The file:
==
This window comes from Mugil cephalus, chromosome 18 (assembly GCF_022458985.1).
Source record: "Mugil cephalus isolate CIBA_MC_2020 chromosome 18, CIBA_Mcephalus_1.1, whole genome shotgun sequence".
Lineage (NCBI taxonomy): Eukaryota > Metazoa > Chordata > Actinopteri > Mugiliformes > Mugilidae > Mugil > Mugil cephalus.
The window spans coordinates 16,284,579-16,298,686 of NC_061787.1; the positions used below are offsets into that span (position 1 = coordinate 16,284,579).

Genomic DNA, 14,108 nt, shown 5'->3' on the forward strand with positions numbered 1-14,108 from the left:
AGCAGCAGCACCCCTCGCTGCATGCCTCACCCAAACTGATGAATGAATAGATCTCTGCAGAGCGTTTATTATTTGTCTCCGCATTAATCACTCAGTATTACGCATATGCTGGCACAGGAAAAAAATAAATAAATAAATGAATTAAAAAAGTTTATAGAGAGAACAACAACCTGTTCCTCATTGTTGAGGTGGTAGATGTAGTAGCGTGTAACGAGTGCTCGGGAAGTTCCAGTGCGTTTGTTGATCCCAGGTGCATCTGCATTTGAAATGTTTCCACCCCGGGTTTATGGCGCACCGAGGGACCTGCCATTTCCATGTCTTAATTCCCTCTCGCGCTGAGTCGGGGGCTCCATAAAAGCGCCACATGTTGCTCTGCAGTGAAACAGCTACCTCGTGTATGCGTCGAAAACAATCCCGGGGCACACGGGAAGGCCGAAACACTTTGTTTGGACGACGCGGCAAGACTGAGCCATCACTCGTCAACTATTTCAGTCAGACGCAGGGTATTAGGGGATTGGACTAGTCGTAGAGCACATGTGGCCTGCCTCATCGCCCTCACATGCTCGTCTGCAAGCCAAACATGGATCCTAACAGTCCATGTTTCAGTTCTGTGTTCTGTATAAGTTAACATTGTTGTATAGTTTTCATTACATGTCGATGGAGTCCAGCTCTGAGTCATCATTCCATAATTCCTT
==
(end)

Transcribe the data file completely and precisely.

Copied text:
This window comes from Mugil cephalus, chromosome 18 (assembly GCF_022458985.1).
Source record: "Mugil cephalus isolate CIBA_MC_2020 chromosome 18, CIBA_Mcephalus_1.1, whole genome shotgun sequence".
Lineage (NCBI taxonomy): Eukaryota > Metazoa > Chordata > Actinopteri > Mugiliformes > Mugilidae > Mugil > Mugil cephalus.
The window spans coordinates 16,284,579-16,298,686 of NC_061787.1; the positions used below are offsets into that span (position 1 = coordinate 16,284,579).

Genomic DNA, 14,108 nt, shown 5'->3' on the forward strand with positions numbered 1-14,108 from the left:
AGCAGCAGCACCCCTCGCTGCATGCCTCACCCAAACTGATGAATGAATAGATCTCTGCAGAGCGTTTATTATTTGTCTCCGCATTAATCACTCAGTATTACGCATATGCTGGCACAGGAAAAAAATAAATAAATAAATGAATTAAAAAAGTTTATAGAGAGAACAACAACCTGTTCCTCATTGTTGAGGTGGTAGATGTAGTAGCGTGTAACGAGTGCTCGGGAAGTTCCAGTGCGTTTGTTGATCCCAGGTGCATCTGCATTTGAAATGTTTCCACCCCGGGTTTATGGCGCACCGAGGGACCTGCCATTTCCATGTCTTAATTCCCTCTCGCGCTGAGTCGGGGGCTCCATAAAAGCGCCACATGTTGCTCTGCAGTGAAACAGCTACCTCGTGTATGCGTCGAAAACAATCCCGGGGCACACGGGAAGGCCGAAACACTTTGTTTGGACGACGCGGCAAGACTGAGCCATCACTCGTCAACTATTTCAGTCAGACGCAGGGTATTAGGGGATTGGACTAGTCGTAGAGCACATGTGGCCTGCCTCATCGCCCTCACATGCTCGTCTGCAAGCCAAACATGGATCCTAACAGTCCATGTTTCAGTTCTGTGTTCTGTATAAGTTAACATTGTTGTATAGTTTTCATTACATGTCGATGGAGTCCAGCTCTGAGTCATCATTCCATAATTCCTT